Working in a primary school, there are often lots of parent helpers wandering around. It seems, on first looking, that we have a good relationship with our parents. However, when you look more closely, there is a definite trend emerging. Most of these parents seem to help in Reception and Key Stage 1, with very few helping further through the school.
So why is this?
Are the parents less willing to help as the children get older? Are more of the parents returning to work? Or are us Key Stage 2 teachers less keen to engage with them?
I think all three are true. Having parent helpers in the classroom opens us up to scrutiny of what is going on. We all know that the odd one or two parents will offer to come in, just to have a nose around at what goes on, and to see how their child is getting on. I have never been keen on having people in the classroom, watching me and talking about what they see on the playground (although I’m sure that is just paranoia – I bet they have far more important things to discuss on the playground than my maths lesson, or what So-And-So said to What’s-Her-Name while I was doing the register!) But on the other hand, most of the parents come in because they know that there aren’t enough hours in the day for us to hear everyone read, that we have a million and one sheets and photos that need sticking into books, and that they have skills they can offer the children.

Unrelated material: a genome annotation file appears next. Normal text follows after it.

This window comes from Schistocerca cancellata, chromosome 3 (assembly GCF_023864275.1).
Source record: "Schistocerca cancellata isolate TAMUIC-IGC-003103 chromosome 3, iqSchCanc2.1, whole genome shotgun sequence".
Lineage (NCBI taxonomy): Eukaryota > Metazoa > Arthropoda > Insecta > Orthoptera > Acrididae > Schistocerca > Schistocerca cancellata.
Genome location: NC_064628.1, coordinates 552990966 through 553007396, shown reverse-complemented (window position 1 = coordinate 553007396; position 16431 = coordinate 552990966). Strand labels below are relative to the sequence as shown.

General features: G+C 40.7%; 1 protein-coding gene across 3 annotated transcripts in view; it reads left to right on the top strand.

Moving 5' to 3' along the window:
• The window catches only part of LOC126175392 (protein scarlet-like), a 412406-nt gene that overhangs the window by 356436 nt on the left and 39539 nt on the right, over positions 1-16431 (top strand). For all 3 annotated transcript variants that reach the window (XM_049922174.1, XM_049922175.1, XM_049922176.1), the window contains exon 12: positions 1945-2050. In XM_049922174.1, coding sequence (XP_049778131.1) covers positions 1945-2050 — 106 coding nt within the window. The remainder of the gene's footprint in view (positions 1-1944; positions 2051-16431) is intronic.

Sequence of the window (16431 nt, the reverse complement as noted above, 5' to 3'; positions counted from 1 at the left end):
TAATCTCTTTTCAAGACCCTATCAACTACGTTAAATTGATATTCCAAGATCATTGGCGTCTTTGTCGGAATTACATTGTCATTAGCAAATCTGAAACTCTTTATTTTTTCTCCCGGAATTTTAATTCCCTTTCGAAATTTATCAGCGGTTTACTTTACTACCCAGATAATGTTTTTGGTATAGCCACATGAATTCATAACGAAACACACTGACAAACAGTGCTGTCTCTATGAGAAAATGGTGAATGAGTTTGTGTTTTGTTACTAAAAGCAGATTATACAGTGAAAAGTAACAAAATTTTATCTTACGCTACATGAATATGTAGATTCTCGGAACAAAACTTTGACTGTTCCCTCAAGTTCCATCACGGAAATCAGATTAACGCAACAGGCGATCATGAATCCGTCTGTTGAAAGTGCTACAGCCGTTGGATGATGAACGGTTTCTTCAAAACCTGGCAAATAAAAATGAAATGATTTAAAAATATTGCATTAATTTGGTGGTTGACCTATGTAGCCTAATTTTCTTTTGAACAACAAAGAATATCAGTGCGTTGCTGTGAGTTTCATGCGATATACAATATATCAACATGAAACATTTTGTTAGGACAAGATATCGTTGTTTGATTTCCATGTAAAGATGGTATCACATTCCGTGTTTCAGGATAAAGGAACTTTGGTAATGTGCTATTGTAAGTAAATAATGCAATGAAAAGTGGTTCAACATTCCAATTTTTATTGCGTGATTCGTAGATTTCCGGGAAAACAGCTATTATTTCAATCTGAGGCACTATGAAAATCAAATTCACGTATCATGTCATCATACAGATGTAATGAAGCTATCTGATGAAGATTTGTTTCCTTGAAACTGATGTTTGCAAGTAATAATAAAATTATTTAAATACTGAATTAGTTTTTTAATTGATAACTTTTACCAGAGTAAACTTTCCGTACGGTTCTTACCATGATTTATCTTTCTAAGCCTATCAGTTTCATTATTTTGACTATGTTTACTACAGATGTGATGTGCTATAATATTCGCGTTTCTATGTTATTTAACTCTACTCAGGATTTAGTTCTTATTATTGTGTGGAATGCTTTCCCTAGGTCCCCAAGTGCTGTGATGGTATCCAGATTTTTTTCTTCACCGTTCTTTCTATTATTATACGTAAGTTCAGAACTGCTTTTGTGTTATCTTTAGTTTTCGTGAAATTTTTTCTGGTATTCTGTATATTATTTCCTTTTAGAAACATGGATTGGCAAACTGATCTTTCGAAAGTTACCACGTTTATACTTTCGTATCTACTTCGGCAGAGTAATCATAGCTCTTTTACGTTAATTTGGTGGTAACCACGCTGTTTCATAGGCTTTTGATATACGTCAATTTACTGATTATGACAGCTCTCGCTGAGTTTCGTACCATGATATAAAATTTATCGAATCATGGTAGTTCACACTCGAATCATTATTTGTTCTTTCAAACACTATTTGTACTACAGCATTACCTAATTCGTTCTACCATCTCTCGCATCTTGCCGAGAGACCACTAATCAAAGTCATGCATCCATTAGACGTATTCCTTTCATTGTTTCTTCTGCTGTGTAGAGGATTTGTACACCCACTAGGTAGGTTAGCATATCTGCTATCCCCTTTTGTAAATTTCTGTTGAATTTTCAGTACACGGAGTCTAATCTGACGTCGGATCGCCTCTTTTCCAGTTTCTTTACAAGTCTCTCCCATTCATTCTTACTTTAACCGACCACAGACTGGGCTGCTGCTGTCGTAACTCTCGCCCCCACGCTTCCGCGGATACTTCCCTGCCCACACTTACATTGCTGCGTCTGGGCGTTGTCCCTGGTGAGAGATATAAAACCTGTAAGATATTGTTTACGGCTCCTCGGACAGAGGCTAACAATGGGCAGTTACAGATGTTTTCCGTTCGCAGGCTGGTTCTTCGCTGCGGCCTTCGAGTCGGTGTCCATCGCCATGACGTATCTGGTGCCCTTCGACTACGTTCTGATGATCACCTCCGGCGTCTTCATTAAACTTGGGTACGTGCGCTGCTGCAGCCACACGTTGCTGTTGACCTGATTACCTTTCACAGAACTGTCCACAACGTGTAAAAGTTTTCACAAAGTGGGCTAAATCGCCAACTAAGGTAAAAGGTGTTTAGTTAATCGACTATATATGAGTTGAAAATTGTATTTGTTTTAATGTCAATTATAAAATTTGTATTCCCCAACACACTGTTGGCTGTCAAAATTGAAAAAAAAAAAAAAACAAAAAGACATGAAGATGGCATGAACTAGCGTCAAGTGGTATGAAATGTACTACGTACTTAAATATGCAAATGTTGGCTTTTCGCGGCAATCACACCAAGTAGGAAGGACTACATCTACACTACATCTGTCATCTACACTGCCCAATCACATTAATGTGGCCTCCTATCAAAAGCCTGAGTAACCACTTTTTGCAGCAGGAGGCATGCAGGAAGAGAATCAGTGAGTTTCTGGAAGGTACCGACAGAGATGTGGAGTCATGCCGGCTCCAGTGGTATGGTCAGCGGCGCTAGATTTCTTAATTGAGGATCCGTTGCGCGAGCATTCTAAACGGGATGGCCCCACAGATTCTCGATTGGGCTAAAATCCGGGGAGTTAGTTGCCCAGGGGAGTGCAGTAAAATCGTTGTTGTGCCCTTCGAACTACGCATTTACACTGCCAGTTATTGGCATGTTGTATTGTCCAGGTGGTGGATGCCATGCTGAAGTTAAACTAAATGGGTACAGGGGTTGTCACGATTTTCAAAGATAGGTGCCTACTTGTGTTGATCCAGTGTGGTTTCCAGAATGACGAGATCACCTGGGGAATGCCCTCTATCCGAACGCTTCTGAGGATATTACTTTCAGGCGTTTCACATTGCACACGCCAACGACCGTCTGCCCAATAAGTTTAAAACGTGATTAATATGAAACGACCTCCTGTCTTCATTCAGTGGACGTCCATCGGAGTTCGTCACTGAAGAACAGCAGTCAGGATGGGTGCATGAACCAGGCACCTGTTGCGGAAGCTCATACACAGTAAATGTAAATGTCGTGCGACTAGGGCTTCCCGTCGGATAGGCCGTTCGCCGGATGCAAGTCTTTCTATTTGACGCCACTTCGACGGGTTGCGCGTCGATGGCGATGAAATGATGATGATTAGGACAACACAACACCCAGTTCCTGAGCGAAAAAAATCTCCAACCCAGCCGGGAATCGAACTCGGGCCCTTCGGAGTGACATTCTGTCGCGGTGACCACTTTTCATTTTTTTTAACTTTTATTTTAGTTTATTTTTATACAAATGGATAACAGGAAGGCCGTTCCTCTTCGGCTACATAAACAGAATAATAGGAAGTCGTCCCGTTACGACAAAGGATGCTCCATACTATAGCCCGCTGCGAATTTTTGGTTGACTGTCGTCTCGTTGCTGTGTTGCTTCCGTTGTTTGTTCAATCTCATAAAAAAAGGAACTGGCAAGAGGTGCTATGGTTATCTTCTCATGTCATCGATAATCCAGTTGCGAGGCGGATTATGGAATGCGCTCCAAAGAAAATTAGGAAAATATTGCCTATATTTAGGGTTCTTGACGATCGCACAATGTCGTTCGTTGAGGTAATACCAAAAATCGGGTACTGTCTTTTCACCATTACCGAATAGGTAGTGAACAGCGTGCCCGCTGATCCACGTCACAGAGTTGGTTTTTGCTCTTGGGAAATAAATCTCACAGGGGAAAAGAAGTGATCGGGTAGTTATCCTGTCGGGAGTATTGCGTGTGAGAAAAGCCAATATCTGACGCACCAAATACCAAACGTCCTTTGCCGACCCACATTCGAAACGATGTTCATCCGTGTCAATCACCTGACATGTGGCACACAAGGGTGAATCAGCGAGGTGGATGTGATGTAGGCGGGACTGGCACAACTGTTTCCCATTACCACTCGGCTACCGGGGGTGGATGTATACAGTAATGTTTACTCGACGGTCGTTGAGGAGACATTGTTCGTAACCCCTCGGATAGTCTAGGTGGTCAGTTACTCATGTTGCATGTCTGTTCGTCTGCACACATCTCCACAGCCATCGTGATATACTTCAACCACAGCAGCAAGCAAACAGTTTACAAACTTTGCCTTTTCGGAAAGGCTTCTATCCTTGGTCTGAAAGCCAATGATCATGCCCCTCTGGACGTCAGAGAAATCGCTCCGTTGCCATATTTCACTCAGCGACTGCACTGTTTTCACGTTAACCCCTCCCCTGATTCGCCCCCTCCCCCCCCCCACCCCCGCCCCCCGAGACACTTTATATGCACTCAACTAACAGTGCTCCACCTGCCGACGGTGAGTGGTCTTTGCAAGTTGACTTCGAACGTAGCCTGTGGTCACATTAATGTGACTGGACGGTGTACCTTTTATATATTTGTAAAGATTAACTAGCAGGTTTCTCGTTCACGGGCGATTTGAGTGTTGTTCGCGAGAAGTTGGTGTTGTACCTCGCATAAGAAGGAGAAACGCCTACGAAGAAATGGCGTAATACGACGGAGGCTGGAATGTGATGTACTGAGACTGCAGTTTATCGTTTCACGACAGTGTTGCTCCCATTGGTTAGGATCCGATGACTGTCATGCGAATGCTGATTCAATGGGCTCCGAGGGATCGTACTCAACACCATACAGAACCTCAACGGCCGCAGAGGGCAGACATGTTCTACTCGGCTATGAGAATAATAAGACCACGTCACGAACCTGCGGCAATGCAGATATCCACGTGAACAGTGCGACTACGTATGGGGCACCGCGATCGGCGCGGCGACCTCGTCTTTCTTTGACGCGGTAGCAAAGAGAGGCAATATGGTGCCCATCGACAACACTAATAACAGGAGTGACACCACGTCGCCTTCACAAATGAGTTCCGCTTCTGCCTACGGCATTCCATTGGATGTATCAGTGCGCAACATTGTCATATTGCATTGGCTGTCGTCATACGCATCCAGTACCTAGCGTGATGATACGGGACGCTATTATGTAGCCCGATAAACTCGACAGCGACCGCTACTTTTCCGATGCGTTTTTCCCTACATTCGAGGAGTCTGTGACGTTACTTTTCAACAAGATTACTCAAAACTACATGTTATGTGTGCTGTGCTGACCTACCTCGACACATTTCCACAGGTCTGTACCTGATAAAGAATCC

Before Christmas, my teaching partner and I opened the doors to our classrooms. As we were undertaking a mass sewing session (with needles and thread and sewing machines!), we very quickly realised that we needed all the help we could get. Especially with my rather inferior sewing skills. So, when we sent out a plea to the parents, an army of mums, sisters and grandmas offered to come in to help. They loved it. The children loved it. And, to my enormous surprise, I loved it too. The atmosphere was brilliant: there were sewing machines humming in every corner, every group had an adult helping them, they chatted to each other, but most importantly, they sewed. And, on top of that, I learned that my sewing skills weren’t anywhere near as bad as I thought – I knew far more than a lot of them about how to use a sewing machine. Mrs Eaton, my secondary textiles teacher, had taught me well! We all achieved together, in just two afternoons, what it would have taken weeks for us to do on our own. And we all came out of it with far fewer grey hairs than we would have done without our parent army. We are desperately searching through our topic plans to find another opportunity to invite them all back in.
Since then, some of those have offered to come in to work with the children on a regular basis. They have, in turn, “invited” others along. So, all of a sudden, those children who never read at home are having extra reading sessions at least twice a week. Those children whose handwriting needs improvement are having time to sit down and practise. Simple interventions which have been put to the bottom of the priority pile for the TAs have time to be undertaken. And my classroom doors, which have for so long been closed to “outside help”, have been flung open for the parents to come in and join us.